Last Sunday, as we gathered for Easter, it was our first Easter together since 2019. And we gathered in person for our largest attendance since the pandemic. We also gathered virtually, as a large group took in the service from home. We had our first fellowship time with hot cross buns and refreshments. The life-breath of God was shaping us in new ways to be the church. And as we review the year of 2021 later this morning, it is a time to consider how the life breath of God is reviving us, empowering us, buoying us to be the church.  

Of course, as we look back, it is only natural that we look ahead and ponder the future as well. And as we consider this text before us, it prompts a call to open ourselves up to the life-giving breath of God. For those of us who admire sailing, we have all likely seen that powerful moment when the sailor shifts from using the small motor to get their boat out of the harbour, and proceeds to open up their sails, and waits for the powerful winds to fill them and move them ahead. This is our moment that we await the Easter breath of fresh air. And as the faithful body of Christ, we must do that same thing in our living. Opening up our lives to be filled with the Easter breath of life. Re-starting our various ministries is a time that we decide which ones will be continued, and which ones will not. Sunday morning worship was the first to restart. But the question of discernment will be ours as we consider which others will be next to begin. And which ones will not be renewed. And which ones will be dreamed up and created in the days ahead.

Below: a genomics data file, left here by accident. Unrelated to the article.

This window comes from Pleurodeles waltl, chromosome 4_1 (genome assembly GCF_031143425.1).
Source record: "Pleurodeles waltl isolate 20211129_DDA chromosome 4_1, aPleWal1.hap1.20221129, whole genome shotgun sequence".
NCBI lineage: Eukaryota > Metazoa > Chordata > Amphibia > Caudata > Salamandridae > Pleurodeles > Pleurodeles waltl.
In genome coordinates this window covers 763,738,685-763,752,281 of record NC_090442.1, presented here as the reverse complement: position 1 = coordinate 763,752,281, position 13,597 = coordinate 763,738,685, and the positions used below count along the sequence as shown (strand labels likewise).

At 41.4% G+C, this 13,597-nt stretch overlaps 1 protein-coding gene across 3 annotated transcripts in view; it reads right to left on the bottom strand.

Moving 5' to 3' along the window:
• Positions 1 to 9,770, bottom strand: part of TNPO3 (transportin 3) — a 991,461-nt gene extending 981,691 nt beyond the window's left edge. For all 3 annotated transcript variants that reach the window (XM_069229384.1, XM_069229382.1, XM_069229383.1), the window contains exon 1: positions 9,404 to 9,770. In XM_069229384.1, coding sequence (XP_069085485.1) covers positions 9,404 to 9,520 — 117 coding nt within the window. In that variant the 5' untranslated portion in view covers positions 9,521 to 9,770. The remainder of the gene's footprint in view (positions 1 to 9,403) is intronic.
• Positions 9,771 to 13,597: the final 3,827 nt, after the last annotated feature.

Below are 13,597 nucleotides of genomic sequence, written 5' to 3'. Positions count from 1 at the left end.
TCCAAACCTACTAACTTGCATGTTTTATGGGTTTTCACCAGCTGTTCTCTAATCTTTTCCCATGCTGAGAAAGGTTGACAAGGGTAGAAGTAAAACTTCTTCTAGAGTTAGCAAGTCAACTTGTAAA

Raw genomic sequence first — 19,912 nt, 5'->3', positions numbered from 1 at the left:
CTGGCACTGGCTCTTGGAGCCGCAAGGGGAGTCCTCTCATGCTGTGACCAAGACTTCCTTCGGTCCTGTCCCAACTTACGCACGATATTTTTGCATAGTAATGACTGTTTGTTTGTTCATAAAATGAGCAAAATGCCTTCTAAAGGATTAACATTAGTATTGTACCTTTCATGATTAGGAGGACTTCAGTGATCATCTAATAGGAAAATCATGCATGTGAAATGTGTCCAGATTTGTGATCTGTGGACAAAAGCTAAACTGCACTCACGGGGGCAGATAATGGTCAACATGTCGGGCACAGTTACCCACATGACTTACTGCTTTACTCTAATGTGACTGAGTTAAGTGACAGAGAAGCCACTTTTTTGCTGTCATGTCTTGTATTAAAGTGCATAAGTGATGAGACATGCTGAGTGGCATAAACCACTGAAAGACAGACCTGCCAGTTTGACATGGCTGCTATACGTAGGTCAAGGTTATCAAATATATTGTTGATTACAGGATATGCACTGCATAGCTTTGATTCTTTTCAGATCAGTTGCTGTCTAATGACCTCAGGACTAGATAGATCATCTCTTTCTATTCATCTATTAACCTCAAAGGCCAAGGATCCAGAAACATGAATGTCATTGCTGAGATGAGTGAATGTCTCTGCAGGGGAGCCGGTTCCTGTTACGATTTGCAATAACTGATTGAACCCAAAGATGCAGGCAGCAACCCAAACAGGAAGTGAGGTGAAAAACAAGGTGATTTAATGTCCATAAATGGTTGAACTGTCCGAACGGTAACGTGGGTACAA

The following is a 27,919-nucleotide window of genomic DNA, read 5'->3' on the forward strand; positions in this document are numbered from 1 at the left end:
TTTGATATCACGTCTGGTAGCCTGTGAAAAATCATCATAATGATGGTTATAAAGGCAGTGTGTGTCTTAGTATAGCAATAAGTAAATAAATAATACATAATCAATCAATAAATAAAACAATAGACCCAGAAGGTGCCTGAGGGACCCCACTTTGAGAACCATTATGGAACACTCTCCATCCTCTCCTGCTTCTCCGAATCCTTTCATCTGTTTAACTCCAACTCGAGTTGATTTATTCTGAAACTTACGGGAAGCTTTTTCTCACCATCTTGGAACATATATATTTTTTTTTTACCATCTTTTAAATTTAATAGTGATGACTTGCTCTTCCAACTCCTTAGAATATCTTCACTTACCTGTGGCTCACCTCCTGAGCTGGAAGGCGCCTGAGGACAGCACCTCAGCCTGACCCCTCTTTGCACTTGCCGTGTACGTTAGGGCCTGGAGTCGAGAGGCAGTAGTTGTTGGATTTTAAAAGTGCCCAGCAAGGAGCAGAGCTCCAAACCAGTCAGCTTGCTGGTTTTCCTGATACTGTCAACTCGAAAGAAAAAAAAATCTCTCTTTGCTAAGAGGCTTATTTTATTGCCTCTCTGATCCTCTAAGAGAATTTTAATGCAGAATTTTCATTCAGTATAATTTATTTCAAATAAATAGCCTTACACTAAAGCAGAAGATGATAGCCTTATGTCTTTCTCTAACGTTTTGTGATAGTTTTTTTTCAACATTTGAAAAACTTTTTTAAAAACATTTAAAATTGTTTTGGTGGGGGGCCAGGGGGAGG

The good news in this text is that, even when we hide away, even when we lock the windows and doors with our fears, the risen Christ will walk through any barrier and offer up the life giving breath of Easter to lead us ahead. May we keep eyes, minds and spirits open, and ready to receive the life-breath of the holy. May we be the living body of Christ in this little part of the world as Northwood.    

Let us take a deep breath of the new life in Easter as live as the body of Christ.